Significant change starts, like the journey of a thousand miles, with a single step! Happy Holidays to you and yours as well my brother! *** -- J.W..

JW-

I always believed that Christmas was supposed to have a “feel” to it: one that gets you in the spirit (or gets the spirits into you). To me the spirit encompasses the joy and wonderment of being a child on Christmas morning. Things have definitely changed from what I knew and loved to what I am seeing now. Like you, I’ve struggled with the commercialization of Christmas and whether there is any meaning left to this holiday. Holidays seem to blend into the next punctuated by the newspaper fliers announcing the NEXT upcoming holiday sale (often months in advance), as if one would blow through a month and forget to celebrate St. Patrick’s march on Tiananmen Square. Obviously this is important to the retailers but not to me. However, we must be ready to “buy” and celebrate. Overall I think that families have lost any sense of traditions. We’re too busy and more focused on the gift and the meal than one another – or let alone the significance of the day. You don’t hear the word “tradition” used any more but rather “Whatcha get me? Bring it on! and Get it over”.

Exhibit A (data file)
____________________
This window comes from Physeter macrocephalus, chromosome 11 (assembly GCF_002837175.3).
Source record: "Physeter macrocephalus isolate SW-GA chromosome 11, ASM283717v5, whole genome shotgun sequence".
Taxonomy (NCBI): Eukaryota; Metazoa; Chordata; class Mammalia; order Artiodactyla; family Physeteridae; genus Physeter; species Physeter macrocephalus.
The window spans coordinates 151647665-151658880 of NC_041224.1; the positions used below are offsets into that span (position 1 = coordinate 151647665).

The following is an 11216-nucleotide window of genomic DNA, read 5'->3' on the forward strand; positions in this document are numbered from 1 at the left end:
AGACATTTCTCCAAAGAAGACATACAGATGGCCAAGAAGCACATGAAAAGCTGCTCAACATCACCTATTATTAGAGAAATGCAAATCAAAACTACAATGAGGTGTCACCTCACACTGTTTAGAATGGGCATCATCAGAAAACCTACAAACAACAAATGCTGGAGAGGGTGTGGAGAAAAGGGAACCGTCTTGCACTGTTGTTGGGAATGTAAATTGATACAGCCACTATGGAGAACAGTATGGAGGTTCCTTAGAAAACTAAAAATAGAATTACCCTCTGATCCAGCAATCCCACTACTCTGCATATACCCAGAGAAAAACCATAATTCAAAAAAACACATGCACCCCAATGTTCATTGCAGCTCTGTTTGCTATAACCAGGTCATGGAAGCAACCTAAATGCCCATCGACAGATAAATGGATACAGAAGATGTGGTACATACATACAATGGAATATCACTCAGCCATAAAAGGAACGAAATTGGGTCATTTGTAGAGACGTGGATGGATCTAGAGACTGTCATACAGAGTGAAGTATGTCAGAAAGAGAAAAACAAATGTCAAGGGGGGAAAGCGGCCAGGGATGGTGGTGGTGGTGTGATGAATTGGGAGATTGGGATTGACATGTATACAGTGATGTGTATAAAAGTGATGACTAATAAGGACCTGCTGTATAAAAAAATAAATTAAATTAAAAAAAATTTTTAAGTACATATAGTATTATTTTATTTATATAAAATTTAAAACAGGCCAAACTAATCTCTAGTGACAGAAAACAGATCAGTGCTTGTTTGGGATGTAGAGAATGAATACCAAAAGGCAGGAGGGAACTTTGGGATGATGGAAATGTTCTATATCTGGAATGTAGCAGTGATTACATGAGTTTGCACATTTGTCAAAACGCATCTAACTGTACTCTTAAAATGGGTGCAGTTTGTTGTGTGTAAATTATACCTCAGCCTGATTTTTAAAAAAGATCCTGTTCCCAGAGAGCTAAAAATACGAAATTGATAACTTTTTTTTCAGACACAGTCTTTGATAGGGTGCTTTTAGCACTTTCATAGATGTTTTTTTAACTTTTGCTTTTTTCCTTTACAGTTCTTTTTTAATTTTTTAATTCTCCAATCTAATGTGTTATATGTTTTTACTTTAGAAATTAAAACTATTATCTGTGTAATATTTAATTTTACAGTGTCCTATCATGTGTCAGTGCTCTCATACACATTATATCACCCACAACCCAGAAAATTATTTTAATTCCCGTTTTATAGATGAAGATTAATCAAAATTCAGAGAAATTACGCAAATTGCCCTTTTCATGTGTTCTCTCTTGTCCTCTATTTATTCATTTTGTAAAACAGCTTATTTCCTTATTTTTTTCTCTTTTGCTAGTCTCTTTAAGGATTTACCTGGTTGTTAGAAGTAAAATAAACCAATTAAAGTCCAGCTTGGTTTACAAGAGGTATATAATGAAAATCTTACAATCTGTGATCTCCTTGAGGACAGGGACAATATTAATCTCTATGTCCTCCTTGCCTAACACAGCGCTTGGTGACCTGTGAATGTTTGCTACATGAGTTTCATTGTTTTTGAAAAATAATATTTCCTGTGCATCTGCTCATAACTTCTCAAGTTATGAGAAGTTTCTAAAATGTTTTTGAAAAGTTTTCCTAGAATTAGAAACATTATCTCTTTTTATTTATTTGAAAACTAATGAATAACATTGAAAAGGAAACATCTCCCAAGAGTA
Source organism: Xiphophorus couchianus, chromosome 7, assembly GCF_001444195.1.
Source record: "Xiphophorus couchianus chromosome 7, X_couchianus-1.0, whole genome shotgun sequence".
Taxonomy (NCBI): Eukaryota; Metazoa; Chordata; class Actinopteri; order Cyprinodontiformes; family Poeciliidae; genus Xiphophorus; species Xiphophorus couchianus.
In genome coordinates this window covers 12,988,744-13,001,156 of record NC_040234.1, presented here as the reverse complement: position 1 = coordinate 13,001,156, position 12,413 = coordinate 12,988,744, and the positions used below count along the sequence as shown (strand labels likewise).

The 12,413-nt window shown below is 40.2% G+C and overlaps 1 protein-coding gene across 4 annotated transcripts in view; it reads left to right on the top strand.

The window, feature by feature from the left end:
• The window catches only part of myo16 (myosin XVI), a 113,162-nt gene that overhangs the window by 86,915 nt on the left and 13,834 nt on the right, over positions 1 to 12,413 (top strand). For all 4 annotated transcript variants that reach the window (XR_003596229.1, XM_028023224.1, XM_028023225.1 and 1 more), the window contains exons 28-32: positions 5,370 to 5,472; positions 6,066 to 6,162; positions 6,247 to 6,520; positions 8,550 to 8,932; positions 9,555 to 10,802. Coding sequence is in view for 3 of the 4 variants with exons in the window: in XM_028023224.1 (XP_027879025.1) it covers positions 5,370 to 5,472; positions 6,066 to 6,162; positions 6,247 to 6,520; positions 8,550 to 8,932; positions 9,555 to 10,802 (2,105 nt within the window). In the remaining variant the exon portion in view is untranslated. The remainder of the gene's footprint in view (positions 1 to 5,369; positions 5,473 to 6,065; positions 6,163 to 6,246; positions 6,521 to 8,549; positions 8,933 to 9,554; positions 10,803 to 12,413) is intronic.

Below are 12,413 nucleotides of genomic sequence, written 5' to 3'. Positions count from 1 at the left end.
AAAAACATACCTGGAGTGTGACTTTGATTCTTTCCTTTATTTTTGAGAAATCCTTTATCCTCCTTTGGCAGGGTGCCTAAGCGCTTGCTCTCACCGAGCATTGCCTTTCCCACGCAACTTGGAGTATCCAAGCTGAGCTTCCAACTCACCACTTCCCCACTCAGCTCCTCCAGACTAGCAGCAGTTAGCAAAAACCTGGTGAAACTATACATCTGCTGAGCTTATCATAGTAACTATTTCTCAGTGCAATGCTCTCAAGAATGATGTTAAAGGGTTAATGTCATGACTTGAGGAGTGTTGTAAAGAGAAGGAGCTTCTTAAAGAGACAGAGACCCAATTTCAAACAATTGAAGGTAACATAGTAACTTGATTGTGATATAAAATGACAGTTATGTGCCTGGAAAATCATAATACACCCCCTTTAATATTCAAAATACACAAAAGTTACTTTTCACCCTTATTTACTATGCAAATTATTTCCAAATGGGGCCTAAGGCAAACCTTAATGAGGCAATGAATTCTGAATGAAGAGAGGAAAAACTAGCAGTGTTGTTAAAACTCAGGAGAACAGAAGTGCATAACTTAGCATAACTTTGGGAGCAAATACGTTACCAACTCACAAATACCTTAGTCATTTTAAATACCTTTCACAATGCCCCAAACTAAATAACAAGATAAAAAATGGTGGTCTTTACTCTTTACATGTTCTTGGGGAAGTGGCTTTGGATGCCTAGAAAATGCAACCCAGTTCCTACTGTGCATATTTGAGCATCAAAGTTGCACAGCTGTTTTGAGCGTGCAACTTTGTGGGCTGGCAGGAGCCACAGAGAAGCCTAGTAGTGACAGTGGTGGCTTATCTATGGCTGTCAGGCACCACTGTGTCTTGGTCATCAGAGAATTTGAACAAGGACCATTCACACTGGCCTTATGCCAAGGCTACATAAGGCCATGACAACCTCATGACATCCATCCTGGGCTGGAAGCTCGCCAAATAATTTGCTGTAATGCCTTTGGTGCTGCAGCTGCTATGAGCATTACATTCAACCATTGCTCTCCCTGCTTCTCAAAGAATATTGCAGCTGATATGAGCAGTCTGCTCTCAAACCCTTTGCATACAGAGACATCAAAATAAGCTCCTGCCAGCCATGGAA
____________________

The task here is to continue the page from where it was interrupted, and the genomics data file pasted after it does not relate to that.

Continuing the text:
To each of us Christmas has its own meaning be it spiritual, personal or whatever. As a parent I’ve emphasized to my daughter that Christmas, despite its trappings, is an opportunity to recognize the people around you: your immediate family – the ones who surround you each day. Take the time out, be grateful and say “thanks”. Every day should be like this but we know it’s not. My family tradition that has been passed onto my daughter involved not traveling on Christmas day. Rather we tried to regroup, share, kick back, relax and be thankful as a “family” for the many blessing we have received. We’ve been celebrating like this for the past 24 years. When my daughter has a family of her own I expect them to be celebrating together. I’m not expecting my daughter to pull her child away from her toys (or me from mine) just so they can travel for hours on the dreaded sleigh ride to a relative’s house for the “holiday dinner”. This year my wife and her stepdaughters want us to celebrate Christmas day dinner with her family. My daughter and I will be standing in the driveway waving goodbye and wishing them a safe four-hour journey. We’ll then enjoy some father/daughter quality time (even if that means she’s reading a book and I’m outside tossing a ball for the dogs) and cap the day with a special Christmas dinner. This is my one chance to hold my grown daughter in my arms and say, “I love you”. Call it tradition, selfishness, or whatever you like. I’m not missing this moment for the world.